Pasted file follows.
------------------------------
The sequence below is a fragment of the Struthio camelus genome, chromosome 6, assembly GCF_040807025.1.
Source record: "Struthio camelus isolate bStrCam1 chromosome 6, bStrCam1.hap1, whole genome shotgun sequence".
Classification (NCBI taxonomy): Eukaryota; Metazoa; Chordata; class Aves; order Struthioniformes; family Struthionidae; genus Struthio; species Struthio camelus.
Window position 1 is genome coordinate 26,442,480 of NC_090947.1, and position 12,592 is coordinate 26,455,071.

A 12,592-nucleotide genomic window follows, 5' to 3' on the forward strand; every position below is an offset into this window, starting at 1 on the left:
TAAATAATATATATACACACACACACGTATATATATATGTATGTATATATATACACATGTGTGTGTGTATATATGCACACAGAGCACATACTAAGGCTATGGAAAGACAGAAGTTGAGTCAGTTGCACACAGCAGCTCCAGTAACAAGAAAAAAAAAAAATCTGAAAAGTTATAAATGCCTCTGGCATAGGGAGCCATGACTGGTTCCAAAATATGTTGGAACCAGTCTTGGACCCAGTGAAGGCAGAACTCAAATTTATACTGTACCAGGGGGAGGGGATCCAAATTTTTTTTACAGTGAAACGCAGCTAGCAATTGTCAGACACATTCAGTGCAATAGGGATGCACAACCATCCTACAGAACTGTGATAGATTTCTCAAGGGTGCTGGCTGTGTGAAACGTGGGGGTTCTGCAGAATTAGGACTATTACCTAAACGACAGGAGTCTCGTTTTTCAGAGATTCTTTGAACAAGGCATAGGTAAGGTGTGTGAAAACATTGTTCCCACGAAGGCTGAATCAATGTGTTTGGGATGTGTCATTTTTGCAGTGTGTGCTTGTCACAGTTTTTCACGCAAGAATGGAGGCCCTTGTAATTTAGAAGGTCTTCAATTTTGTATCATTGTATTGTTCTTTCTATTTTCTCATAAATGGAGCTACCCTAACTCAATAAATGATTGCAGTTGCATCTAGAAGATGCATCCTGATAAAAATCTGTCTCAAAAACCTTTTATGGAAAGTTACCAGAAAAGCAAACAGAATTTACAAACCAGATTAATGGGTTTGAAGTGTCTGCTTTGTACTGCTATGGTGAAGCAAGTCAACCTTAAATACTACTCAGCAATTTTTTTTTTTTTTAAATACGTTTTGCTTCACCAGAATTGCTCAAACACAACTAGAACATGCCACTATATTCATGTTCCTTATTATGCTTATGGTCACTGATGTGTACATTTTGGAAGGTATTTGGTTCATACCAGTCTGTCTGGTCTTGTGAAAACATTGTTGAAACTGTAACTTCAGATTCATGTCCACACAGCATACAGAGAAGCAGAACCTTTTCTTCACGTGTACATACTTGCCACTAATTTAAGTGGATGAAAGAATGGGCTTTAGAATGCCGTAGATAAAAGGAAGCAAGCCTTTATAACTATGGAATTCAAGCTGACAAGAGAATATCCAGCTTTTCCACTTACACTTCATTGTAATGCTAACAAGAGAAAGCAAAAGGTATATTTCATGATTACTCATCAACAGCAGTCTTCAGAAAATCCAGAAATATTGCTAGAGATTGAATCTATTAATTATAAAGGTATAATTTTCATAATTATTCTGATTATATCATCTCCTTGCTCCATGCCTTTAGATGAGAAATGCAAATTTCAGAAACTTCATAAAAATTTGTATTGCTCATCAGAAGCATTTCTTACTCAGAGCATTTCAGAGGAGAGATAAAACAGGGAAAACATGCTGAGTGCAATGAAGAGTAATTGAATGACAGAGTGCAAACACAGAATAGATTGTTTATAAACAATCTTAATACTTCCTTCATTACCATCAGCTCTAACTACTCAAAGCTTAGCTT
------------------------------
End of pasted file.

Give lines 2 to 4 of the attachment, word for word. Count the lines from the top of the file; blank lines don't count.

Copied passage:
Source record: "Struthio camelus isolate bStrCam1 chromosome 6, bStrCam1.hap1, whole genome shotgun sequence".
Classification (NCBI taxonomy): Eukaryota; Metazoa; Chordata; class Aves; order Struthioniformes; family Struthionidae; genus Struthio; species Struthio camelus.
Window position 1 is genome coordinate 26,442,480 of NC_090947.1, and position 12,592 is coordinate 26,455,071.